News Supply chain

Intelligent label firm Avery Dennison integrates with public blockchain VeChainThor

rfid intelligent labels

In late July, smart labeling company Avery Dennison (AD) and VeChain demonstrated their ToolChain Enabled Solution during the 14th International Internet of Things Exhibition 2020, held in Shenzhen, China. 

Due to the Covid-19, consumers demand healthier, safer and more traceable products. Blockchain and IoT products could very well be the solution, possibly even saving the food industry more than $100 billion. Using AD’s intelligent labels with VeChain’s public blockchain, food product life-cycles could be tracked and traced from end-to-end. The concept of blockchain and IoT labels on food products already exists, with data uploaded to an immutable blockchain whereby consumers can trace the product as it moves through the supply chain. It’s likely the pandemic will only further increase demand for blockchain and IoT labels, due to their features of efficiency, transparency and reliability.

Why does one need an RFID enabled label versus just a barcode, which is far cheaper? After all, with the internet, barcodes can be scanned to add tracking data or retrieve it. Most stores already use RFID tags, but to prevent the theft of high value items, which is the hint of their advantage. RFID labels don’t require someone to remember to scan the label because it works at a little distance. So it’s great for COVID-19 social distancing, to avoid human error, and cut the cost of a person scanning.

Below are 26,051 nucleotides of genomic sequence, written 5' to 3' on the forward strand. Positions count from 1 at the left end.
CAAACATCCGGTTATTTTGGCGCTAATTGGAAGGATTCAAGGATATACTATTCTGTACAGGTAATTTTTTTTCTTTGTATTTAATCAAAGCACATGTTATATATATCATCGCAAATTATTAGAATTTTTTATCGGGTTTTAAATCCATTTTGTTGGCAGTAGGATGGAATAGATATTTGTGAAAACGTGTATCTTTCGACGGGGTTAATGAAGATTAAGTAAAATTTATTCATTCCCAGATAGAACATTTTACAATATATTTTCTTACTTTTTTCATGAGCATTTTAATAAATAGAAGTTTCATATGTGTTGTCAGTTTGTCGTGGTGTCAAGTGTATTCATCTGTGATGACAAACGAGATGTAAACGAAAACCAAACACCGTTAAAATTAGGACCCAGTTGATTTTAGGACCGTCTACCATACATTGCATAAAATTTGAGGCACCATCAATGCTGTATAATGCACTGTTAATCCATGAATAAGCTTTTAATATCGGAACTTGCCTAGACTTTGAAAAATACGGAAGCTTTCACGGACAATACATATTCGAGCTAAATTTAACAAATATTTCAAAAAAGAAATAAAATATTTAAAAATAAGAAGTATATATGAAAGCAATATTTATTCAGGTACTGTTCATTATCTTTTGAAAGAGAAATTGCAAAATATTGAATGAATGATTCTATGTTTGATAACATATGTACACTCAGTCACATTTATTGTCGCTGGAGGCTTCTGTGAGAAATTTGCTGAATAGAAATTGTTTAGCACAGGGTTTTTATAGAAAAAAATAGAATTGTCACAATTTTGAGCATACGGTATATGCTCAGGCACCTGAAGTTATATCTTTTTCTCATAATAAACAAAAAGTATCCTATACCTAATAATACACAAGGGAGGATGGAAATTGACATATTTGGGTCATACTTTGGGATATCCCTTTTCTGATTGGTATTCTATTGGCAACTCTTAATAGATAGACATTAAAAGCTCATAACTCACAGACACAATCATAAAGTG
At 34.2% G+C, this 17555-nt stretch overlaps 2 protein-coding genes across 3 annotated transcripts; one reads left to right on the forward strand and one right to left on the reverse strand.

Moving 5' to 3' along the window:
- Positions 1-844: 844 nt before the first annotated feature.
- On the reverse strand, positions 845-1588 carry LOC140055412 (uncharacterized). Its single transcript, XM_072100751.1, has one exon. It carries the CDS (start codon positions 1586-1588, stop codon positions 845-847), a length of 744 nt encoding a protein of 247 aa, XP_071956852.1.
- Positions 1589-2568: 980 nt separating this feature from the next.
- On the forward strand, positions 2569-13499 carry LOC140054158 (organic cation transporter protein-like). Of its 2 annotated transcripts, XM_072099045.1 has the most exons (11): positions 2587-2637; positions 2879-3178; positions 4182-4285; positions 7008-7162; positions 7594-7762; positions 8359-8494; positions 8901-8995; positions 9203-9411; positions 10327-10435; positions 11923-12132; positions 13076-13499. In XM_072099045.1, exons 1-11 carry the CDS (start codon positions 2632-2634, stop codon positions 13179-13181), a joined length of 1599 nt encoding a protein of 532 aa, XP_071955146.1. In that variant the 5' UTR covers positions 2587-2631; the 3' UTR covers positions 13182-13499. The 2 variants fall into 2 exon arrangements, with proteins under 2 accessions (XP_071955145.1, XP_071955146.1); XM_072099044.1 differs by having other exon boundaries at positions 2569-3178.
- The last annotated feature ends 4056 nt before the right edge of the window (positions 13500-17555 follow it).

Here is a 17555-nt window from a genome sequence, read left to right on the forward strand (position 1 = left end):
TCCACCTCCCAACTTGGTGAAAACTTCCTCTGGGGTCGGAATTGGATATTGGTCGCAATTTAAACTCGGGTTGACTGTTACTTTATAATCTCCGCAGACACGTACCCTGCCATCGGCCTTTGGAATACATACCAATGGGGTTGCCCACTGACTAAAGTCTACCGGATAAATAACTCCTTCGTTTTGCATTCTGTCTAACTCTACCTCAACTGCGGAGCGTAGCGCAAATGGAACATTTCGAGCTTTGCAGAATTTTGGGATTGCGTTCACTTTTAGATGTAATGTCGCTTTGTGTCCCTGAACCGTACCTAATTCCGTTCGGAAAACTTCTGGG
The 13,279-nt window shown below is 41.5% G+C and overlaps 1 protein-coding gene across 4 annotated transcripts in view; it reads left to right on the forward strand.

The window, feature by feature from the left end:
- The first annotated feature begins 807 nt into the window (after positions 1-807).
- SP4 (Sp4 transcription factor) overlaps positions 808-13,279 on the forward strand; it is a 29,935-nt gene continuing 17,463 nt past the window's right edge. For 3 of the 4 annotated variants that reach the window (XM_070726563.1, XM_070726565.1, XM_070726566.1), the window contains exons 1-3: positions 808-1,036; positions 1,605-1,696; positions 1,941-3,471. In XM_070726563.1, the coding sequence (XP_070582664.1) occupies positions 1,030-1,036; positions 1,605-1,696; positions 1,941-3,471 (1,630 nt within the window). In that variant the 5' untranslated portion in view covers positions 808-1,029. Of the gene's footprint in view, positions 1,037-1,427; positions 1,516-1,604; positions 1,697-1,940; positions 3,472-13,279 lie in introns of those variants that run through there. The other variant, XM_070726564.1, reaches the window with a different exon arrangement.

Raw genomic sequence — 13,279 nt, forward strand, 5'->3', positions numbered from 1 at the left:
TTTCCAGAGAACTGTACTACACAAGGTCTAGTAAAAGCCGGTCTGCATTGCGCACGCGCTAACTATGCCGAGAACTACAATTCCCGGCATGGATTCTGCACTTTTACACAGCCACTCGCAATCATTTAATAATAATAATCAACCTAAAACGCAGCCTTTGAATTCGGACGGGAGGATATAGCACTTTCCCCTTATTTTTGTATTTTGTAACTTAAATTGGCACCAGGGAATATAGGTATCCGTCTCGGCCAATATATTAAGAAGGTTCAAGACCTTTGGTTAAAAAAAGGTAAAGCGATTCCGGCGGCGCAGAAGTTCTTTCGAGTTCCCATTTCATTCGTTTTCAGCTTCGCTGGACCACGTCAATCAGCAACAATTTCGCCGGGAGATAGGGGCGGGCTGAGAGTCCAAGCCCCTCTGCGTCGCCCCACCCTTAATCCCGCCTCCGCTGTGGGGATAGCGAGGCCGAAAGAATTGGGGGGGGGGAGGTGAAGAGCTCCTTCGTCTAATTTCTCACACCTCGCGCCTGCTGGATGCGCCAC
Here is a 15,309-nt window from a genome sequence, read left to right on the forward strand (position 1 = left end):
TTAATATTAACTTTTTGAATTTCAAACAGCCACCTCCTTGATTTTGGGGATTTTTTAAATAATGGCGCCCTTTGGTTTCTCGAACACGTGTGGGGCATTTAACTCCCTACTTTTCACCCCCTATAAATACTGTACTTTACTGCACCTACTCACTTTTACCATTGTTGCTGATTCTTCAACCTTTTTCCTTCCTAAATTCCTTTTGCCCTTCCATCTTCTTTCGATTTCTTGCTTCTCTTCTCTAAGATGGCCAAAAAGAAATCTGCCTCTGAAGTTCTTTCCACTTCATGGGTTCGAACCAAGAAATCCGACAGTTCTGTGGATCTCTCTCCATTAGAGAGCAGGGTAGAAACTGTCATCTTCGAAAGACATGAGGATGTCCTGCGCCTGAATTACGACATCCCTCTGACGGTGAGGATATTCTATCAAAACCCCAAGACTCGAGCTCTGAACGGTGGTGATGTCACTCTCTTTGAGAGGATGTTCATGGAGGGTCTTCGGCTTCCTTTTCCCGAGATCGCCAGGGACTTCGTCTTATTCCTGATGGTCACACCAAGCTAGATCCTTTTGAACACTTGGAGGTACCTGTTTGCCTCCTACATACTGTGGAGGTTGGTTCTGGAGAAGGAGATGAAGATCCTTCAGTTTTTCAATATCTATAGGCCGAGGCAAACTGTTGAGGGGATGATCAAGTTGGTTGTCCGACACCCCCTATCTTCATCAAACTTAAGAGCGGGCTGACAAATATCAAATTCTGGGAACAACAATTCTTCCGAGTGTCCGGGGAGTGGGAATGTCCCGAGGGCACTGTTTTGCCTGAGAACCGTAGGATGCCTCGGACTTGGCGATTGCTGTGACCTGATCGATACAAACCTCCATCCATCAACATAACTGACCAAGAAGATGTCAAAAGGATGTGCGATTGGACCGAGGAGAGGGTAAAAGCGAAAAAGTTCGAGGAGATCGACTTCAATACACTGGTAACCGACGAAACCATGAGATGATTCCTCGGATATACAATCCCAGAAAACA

AD’s partnership with VeChain comes a month after joining public distributed ledger network Hedera Hashgraph’s governing council, alongside other major organizations like IBM and Google, as well as academic organization UCL. Council members are expected to commit to governing software changes while supporting stability and continued decentralization to the network. 

Food traceability is a very popular blockchain solution with numerous big brands adopting the technology from Nestle and Bumble Bee to Carrefour. Certain foods have caught on more than others. Walmart mandates blockchain for leafy greens because they are prone to recall as a result of numerous outbreaks of E.coli. And fish and coffee are popular because blockchain enables proof of origin and sustainability credentials, which justifies premium pricing.

However, the food industry is not the only supply chain AD has targeted, which has designed and manufactured labeling and functioning materials for most major industries. AD has also dipped into the world of beauty and fashion. 

In November 2019, it announced its partnership with major fashion brand Ralph Lauren, which plans to use intelligent labels to create digital IDs for their entire product line, which would map the product’s entire life-cycle. This could potentially revolutionize the entire fashion industry, which is under particular heat due to their notoriously harmful supply chain footprint. Similarly, AD has suggested the beauty industry would benefit from digital transformation due to growing consumer demand for product traceability.